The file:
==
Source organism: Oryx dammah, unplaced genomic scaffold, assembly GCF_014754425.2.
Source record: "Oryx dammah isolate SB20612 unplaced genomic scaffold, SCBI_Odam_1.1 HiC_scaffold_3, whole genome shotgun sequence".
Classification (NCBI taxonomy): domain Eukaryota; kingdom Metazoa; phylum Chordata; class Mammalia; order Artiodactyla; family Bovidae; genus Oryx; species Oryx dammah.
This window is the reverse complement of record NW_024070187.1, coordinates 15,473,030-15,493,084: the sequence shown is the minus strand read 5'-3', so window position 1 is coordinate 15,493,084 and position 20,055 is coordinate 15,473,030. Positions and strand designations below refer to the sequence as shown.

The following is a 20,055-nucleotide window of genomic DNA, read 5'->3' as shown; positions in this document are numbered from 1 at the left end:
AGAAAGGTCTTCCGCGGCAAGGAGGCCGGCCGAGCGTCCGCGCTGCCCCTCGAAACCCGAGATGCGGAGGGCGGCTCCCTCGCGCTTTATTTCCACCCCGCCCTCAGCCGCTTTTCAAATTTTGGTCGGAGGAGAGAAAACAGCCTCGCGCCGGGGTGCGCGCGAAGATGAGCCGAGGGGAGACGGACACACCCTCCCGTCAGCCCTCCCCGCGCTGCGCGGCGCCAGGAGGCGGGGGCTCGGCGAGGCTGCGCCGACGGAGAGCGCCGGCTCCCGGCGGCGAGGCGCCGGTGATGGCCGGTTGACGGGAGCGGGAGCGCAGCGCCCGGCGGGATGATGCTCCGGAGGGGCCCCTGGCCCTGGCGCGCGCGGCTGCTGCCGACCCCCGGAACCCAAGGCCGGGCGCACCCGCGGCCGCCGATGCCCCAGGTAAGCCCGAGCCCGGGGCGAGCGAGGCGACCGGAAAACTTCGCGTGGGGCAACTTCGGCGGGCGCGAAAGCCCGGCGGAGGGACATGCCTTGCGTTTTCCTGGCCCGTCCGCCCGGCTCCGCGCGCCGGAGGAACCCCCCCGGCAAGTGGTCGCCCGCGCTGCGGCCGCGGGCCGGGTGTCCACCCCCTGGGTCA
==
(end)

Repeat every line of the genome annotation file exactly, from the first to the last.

Source organism: Oryx dammah, unplaced genomic scaffold, assembly GCF_014754425.2.
Source record: "Oryx dammah isolate SB20612 unplaced genomic scaffold, SCBI_Odam_1.1 HiC_scaffold_3, whole genome shotgun sequence".
Classification (NCBI taxonomy): domain Eukaryota; kingdom Metazoa; phylum Chordata; class Mammalia; order Artiodactyla; family Bovidae; genus Oryx; species Oryx dammah.
This window is the reverse complement of record NW_024070187.1, coordinates 15,473,030-15,493,084: the sequence shown is the minus strand read 5'-3', so window position 1 is coordinate 15,493,084 and position 20,055 is coordinate 15,473,030. Positions and strand designations below refer to the sequence as shown.

The following is a 20,055-nucleotide window of genomic DNA, read 5'->3' as shown; positions in this document are numbered from 1 at the left end:
AGAAAGGTCTTCCGCGGCAAGGAGGCCGGCCGAGCGTCCGCGCTGCCCCTCGAAACCCGAGATGCGGAGGGCGGCTCCCTCGCGCTTTATTTCCACCCCGCCCTCAGCCGCTTTTCAAATTTTGGTCGGAGGAGAGAAAACAGCCTCGCGCCGGGGTGCGCGCGAAGATGAGCCGAGGGGAGACGGACACACCCTCCCGTCAGCCCTCCCCGCGCTGCGCGGCGCCAGGAGGCGGGGGCTCGGCGAGGCTGCGCCGACGGAGAGCGCCGGCTCCCGGCGGCGAGGCGCCGGTGATGGCCGGTTGACGGGAGCGGGAGCGCAGCGCCCGGCGGGATGATGCTCCGGAGGGGCCCCTGGCCCTGGCGCGCGCGGCTGCTGCCGACCCCCGGAACCCAAGGCCGGGCGCACCCGCGGCCGCCGATGCCCCAGGTAAGCCCGAGCCCGGGGCGAGCGAGGCGACCGGAAAACTTCGCGTGGGGCAACTTCGGCGGGCGCGAAAGCCCGGCGGAGGGACATGCCTTGCGTTTTCCTGGCCCGTCCGCCCGGCTCCGCGCGCCGGAGGAACCCCCCCGGCAAGTGGTCGCCCGCGCTGCGGCCGCGGGCCGGGTGTCCACCCCCTGGGTCA